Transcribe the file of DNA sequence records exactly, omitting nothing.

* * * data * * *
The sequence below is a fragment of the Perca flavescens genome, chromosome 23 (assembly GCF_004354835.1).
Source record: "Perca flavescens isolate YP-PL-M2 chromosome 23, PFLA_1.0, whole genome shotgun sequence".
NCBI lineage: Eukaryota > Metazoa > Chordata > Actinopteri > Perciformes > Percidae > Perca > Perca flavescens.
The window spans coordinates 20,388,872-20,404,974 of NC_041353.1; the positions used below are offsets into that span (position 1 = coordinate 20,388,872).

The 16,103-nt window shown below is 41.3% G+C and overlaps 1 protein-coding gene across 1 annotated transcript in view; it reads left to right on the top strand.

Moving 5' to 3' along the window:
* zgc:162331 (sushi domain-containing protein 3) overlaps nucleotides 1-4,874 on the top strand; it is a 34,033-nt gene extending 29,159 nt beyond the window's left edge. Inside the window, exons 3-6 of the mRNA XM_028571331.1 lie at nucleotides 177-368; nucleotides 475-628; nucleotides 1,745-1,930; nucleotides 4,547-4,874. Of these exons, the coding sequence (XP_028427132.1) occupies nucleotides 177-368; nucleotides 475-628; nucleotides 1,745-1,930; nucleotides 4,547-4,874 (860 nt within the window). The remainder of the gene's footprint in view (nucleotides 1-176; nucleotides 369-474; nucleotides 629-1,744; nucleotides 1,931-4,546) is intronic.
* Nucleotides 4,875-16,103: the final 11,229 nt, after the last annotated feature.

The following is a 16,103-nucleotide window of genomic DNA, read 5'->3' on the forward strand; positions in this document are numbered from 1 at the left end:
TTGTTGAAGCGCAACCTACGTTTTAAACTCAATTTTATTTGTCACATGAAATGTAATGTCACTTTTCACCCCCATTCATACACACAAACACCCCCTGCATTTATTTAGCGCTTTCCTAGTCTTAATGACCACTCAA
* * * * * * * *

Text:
The sequence below is a fragment of the Perca flavescens genome, chromosome 23 (assembly GCF_004354835.1).
Source record: "Perca flavescens isolate YP-PL-M2 chromosome 23, PFLA_1.0, whole genome shotgun sequence".
NCBI lineage: Eukaryota > Metazoa > Chordata > Actinopteri > Perciformes > Percidae > Perca > Perca flavescens.
The window spans coordinates 20,388,872-20,404,974 of NC_041353.1; the positions used below are offsets into that span (position 1 = coordinate 20,388,872).

The 16,103-nt window shown below is 41.3% G+C and overlaps 1 protein-coding gene across 1 annotated transcript in view; it reads left to right on the top strand.

Moving 5' to 3' along the window:
* zgc:162331 (sushi domain-containing protein 3) overlaps nucleotides 1-4,874 on the top strand; it is a 34,033-nt gene extending 29,159 nt beyond the window's left edge. Inside the window, exons 3-6 of the mRNA XM_028571331.1 lie at nucleotides 177-368; nucleotides 475-628; nucleotides 1,745-1,930; nucleotides 4,547-4,874. Of these exons, the coding sequence (XP_028427132.1) occupies nucleotides 177-368; nucleotides 475-628; nucleotides 1,745-1,930; nucleotides 4,547-4,874 (860 nt within the window). The remainder of the gene's footprint in view (nucleotides 1-176; nucleotides 369-474; nucleotides 629-1,744; nucleotides 1,931-4,546) is intronic.
* Nucleotides 4,875-16,103: the final 11,229 nt, after the last annotated feature.

The following is a 16,103-nucleotide window of genomic DNA, read 5'->3' on the forward strand; positions in this document are numbered from 1 at the left end:
TTGTTGAAGCGCAACCTACGTTTTAAACTCAATTTTATTTGTCACATGAAATGTAATGTCACTTTTCACCCCCATTCATACACACAAACACCCCCTGCATTTATTTAGCGCTTTCCTAGTCTTAATGACCACTCAA